The Vanishing of Norwegian Whaling

The Lofoten Island archipelago of Norway, which lies within the Arctic Circle, is steeped in lore and famed for its raw beauty.  It will always be the land of the Vikings.  It is here, however, that a tradition is dying.  This is not due to any political or environmental concern.  Children growing up here have stopped dreaming of being fishermen and whalers.  Instead, they leave their hometowns to seek out urban jobs.  On the Island of Røst, children are forced to leave the community early if they wish to attend high school, something that their tiny community cannot offer them.

Whaling, an activity formerly central to the Norwegian way of life, is fading in Lofoten.  The Minke whale population in the North Atlantic is healthy at 130,000 animals and the yearly catch, around 500, does not even make a dent in this number.  It is not the scarcity of the whales causing the decline.  There just isn’t the interest that there used to be.  In addition, the market for whale meat is thinning.  Norwegians see the meat as a “Depression-era food” that’s un-environmental.  CITES means that the international export market is also restricted.

In Røst, only two men in the past decade have decided to pursue a career in fishing.  One young man, unable to afford a proper fishing boat, pulls cod in one by one.  Similar to the whaling situation, the quantity of animals in the wild is plentiful, millions of cod come here to spawn, and the Lofoten climate is ideal for drying fish in open air to make stockfish, a kind of cod “jerky” that Vikings used to bring on their seafaring voyages.  But, again, the interest is just not there.

Even the environmental activist groups that waged eco-war on these fishermen and whalers are now sitting quietly, waiting for the inevitable end.





“Blackfish” Revisited

Below is my original post, “Controversy Surrounding ‘Blackfish.'”  I wrote this piece before having seen the movie, and my opinions have changed since seeing it.  The new writing is in bold.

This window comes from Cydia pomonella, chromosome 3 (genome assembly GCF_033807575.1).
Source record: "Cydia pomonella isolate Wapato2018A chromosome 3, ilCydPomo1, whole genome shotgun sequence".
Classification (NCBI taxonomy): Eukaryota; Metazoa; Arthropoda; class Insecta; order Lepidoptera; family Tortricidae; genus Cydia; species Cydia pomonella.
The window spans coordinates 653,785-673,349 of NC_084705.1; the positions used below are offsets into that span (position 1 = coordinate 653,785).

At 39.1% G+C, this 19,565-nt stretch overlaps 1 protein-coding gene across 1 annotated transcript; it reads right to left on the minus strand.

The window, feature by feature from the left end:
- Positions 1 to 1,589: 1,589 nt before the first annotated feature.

There is no record of an orca attacking a human in the wild. In 2010, Dawn Brancheau, a veteran trainer at SeaWorld, was killed by an orca during a show. The orca, Tilikum, had already been involved in two deaths. Now a controversial documentary on Tilikum and the death of Brancheau, “Blackfish,” is in theaters.

To fully understand Tilikum’s journey, we should start at the beginning. Each year, many orca follow Atlantic Herring to the rugged fjords of Iceland. It is here that Tilikum was netted and pulled alongside a boat with other members of his pod. The youngest and smallest orca were chosen to be taken into captivity. Tilikum was hauled onboard and stored for the duration of the journey in a “module,” a small, dark holding cell.

This brutal beginning, especially when added to all the ways orca are unfit for captivity, may explain the violence displayed by Tilikum. Orca in the wild travel hundreds of miles per day and are extremely gregarious. In captivity, the lack of room to roam and the absence of a pod cause significant stress. The sensory deprivation imposed on the orcas is enough to cause a human to become mentally disturbed.

Although SeaWorld has entertained and enthralled the public for nearly five decades, animal rights advocates hope “Blackfish” will help bring about a change that seems long overdue.

As I mentioned in the old post, orcas are highly social.  When they are placed in different SeaWorld enclosures, which are essentially concrete boxes, families are not kept together.  The resulting social structure, stemming from the random placement of the orcas, can be extremely upsetting to the animals.  SeaWorld has even separated mother from calf.  

In these enclosures, the orcas’ lifespans are significantly reduced from the 30-50 year lifespan for orcas in the wild to late teens-early 20s. In the wild, female orcas sometimes live up to 80 or 90 years, males to 60 or 70 years. 

Though Tilikum was involved in two deaths prior to even beginning training with Dawn Brancheau, he was used in artificial insemination and fathered many SeaWorld calves.  Even from an outsider’s perspective, it is easy to see how this is dangerous.  Just as with dogs or any other species, animals that have demonstrated aggression should not be used in breeding. 

What my original post failed to stress was that SeaWorld is at fault.  The whales are unhappy and mistreated, resulting in unnatural aggression that has already led to multiple deaths. 

Please read more here: